Watershed Brand
Location | Watershed Falmouth
Description | 'Community'
Interviewer | Tom Horton
Interviews and Photography | Jack Matthews

We’re so lucky at Watershed to have a team of staff that go above and beyond the calls of duty, in and out of store. More than just faces, the team are all talented and creative with various outlets outside of what we call at Watershed ‘Work’.

If you've had the pleasure of visiting our Falmouth store, you more than likely have bumped into Jack our store manager down there. A golden smile and enthusiasm bubbling over sums him up just right, no doubt camera in hand.

Outside of Watershed Jack is a freelance photographer and earlier this year he embarked on a project to combine the two. Jack never stops talking (good or bad ill let you decide) but after a while he began to forget the conversations he had with people, and their faces. The inspiration from his project came from this. I caught up with Jack for a quick chat about it.

T- Hey man, how you doing? Hows things down in Falmouth?

J- Im really good as always, got a beautiful cup of tea some amazing weather and good vibes!

T- Sounds about right, so tell me about the project, Obviously you shoot photos outside work, what made you want to combine the two?

J- Quite a few reasons if I'm honest. It was a slow day in winter and i had the idea chatting to a guy who was in the RAF and part of a bomb disposal unit in Afghan a few years ago. I just thought ti myself ‘this is such a cool story, but I'm going to forget who he is’ So i asked if i could take his photo as i had a little compact film camera with me. He left the store and i thought it was cool. After that i started to think about other conversations id had before this and i knew id heard some amazing stories but had forgotten the people behind them. This is a way of documenting the people whilst I'm at work and showcase the variety of people in Falmouth.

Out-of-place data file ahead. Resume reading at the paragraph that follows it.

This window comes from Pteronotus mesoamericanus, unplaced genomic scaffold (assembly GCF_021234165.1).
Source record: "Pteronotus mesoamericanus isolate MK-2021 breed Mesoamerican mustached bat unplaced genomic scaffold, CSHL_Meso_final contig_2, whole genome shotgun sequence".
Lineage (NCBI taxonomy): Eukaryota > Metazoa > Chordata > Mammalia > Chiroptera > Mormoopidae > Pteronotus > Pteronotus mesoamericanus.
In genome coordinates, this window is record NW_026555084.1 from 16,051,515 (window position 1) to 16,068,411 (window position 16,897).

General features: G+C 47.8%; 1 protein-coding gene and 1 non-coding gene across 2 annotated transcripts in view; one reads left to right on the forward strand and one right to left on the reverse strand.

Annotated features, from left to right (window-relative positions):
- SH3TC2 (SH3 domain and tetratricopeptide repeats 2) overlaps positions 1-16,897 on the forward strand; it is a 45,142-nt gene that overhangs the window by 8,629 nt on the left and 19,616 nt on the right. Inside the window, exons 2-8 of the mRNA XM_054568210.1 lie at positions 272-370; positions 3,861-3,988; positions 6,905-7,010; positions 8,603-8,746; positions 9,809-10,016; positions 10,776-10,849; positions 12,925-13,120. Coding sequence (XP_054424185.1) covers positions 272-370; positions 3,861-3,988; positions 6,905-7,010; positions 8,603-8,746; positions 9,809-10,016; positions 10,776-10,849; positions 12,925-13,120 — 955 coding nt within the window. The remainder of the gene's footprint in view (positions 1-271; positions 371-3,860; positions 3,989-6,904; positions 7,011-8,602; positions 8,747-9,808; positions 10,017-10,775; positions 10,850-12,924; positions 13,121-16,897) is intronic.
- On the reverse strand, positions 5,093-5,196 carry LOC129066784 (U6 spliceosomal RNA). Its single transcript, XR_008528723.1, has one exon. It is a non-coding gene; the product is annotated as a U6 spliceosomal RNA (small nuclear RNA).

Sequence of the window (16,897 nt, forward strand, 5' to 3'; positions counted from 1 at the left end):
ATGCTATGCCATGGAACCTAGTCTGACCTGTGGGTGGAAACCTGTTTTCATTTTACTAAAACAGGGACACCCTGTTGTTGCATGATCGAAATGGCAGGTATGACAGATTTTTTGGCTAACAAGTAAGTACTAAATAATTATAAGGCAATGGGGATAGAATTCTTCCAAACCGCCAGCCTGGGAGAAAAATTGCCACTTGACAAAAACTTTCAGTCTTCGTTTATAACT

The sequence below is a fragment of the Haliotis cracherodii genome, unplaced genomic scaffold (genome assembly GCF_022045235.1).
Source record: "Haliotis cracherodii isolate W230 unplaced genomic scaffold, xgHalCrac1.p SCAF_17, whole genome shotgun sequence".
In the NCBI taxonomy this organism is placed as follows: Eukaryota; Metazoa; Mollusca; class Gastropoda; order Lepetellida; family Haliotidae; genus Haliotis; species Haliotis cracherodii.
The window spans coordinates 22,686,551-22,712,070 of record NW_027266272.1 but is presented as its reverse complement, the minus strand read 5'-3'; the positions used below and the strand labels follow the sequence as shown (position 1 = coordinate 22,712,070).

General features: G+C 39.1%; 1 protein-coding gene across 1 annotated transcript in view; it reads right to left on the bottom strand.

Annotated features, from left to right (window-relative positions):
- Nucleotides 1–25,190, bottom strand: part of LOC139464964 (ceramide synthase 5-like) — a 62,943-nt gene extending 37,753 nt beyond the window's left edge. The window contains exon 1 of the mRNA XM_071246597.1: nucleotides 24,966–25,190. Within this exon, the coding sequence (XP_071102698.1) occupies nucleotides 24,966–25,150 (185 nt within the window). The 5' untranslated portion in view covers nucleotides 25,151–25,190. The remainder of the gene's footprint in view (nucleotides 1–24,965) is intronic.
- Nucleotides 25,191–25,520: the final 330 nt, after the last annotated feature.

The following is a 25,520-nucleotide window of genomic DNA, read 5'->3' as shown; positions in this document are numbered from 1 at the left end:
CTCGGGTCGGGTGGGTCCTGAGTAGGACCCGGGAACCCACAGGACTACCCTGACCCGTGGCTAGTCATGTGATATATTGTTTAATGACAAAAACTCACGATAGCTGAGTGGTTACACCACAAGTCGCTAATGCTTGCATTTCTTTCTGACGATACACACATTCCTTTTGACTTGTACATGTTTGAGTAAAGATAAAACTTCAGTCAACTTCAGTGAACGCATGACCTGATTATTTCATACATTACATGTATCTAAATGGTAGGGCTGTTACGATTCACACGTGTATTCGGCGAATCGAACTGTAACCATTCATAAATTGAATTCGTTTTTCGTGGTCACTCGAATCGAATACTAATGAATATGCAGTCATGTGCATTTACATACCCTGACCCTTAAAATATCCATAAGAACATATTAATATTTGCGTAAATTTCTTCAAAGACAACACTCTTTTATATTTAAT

enamel mug being held by a girl

customer in watershed falmouth Cornwall

T- Thats such a nice way of combining your and passions, especially as we have the opportunity to meet such a vast array of individuals from all walks of life. So what made you want to shoot the project on film?

J- I was given the camera by my Auntie, when i got it i didn't really think id have much use for it other than shooting at festivals, disposable but reusable. I started to carry it with me and just document random things, and one of those was Martin and his story. Ive always worked in film for personal use but this is the first time I've done solely film, mainly for stylistic choice. I like the idea of these being being etched into something thats real, rather than a RAW digital file. We get to have interactions everyday and I always remember the ones I take photos of. I feel film values the ethos more, it also has more of a process. Getting them processed (I was never much good at doing it myself) and owning a scanner means i have total control when making digital copies. It also allows me to keep the person from seeing it. If it was digital i can guarantee it would turn into a mini photoshoot as they'd look back at the camera and request changes because of a dimple or a hair out of place.
When its film, its two shots. If they don't work, they don’t.

independent shops in Falmouth, cornwall

Watershed Falmouth, Cornwall.

T- Thats a really refreshing way to look at photography, and life i suppose. So whats the next project? any other stuff coming up?

J- This project is ongoing as always, so just making sure i have the resources to carry it on. Sourcing film cheaply can be a pain, but 100% worth it. I managed to find some expired 2001 kodakcolour200 24 for it, and I'm probably going to make a short series about my time in dublin. Then its all surfing and Leopolooza fest.

lydia cooke, Falmouth Cornwall

T- Sounds really good mate, thanks for the catch up! Keep doing your thing, look forward to seeing more.
You can keep up with Jacks series over on his personal site, or take a trip into the Falmouth store and get some amazing vibes.